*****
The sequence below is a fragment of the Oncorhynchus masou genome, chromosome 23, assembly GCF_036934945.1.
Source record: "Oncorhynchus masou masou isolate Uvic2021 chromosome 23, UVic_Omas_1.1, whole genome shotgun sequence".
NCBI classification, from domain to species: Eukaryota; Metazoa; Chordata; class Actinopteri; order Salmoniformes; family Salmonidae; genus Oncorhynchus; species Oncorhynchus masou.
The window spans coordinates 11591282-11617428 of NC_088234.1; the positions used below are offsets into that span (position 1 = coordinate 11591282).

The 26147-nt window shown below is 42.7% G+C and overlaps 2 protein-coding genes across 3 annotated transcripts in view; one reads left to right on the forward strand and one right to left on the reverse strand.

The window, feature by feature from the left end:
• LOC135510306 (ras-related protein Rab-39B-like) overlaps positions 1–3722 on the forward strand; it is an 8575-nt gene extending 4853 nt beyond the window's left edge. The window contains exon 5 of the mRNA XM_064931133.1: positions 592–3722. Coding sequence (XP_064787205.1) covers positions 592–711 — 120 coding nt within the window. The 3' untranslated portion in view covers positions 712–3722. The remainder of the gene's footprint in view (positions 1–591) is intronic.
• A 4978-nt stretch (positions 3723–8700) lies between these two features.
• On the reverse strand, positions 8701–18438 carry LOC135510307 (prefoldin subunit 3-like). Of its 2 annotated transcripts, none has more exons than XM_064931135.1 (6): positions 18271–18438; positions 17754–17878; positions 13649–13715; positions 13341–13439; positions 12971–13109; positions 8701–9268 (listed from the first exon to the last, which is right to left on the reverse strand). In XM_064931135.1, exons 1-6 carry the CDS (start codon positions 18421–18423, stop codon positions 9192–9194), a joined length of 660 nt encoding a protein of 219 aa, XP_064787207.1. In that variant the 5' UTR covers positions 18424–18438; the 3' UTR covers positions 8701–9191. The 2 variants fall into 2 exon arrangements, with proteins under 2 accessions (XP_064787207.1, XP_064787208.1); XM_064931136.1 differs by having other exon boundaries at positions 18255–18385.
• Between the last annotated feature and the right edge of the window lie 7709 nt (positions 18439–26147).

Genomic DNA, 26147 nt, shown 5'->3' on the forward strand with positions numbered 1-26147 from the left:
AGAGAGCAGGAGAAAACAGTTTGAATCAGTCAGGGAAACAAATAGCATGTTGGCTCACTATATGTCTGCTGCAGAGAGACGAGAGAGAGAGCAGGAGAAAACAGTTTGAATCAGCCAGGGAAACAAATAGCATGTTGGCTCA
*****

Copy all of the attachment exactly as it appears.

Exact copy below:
The sequence below is a fragment of the Oncorhynchus masou genome, chromosome 23, assembly GCF_036934945.1.
Source record: "Oncorhynchus masou masou isolate Uvic2021 chromosome 23, UVic_Omas_1.1, whole genome shotgun sequence".
NCBI classification, from domain to species: Eukaryota; Metazoa; Chordata; class Actinopteri; order Salmoniformes; family Salmonidae; genus Oncorhynchus; species Oncorhynchus masou.
The window spans coordinates 11591282-11617428 of NC_088234.1; the positions used below are offsets into that span (position 1 = coordinate 11591282).

The 26147-nt window shown below is 42.7% G+C and overlaps 2 protein-coding genes across 3 annotated transcripts in view; one reads left to right on the forward strand and one right to left on the reverse strand.

The window, feature by feature from the left end:
• LOC135510306 (ras-related protein Rab-39B-like) overlaps positions 1–3722 on the forward strand; it is an 8575-nt gene extending 4853 nt beyond the window's left edge. The window contains exon 5 of the mRNA XM_064931133.1: positions 592–3722. Coding sequence (XP_064787205.1) covers positions 592–711 — 120 coding nt within the window. The 3' untranslated portion in view covers positions 712–3722. The remainder of the gene's footprint in view (positions 1–591) is intronic.
• A 4978-nt stretch (positions 3723–8700) lies between these two features.
• On the reverse strand, positions 8701–18438 carry LOC135510307 (prefoldin subunit 3-like). Of its 2 annotated transcripts, none has more exons than XM_064931135.1 (6): positions 18271–18438; positions 17754–17878; positions 13649–13715; positions 13341–13439; positions 12971–13109; positions 8701–9268 (listed from the first exon to the last, which is right to left on the reverse strand). In XM_064931135.1, exons 1-6 carry the CDS (start codon positions 18421–18423, stop codon positions 9192–9194), a joined length of 660 nt encoding a protein of 219 aa, XP_064787207.1. In that variant the 5' UTR covers positions 18424–18438; the 3' UTR covers positions 8701–9191. The 2 variants fall into 2 exon arrangements, with proteins under 2 accessions (XP_064787207.1, XP_064787208.1); XM_064931136.1 differs by having other exon boundaries at positions 18255–18385.
• Between the last annotated feature and the right edge of the window lie 7709 nt (positions 18439–26147).

Genomic DNA, 26147 nt, shown 5'->3' on the forward strand with positions numbered 1-26147 from the left:
AGAGAGCAGGAGAAAACAGTTTGAATCAGTCAGGGAAACAAATAGCATGTTGGCTCACTATATGTCTGCTGCAGAGAGACGAGAGAGAGAGCAGGAGAAAACAGTTTGAATCAGCCAGGGAAACAAATAGCATGTTGGCTCA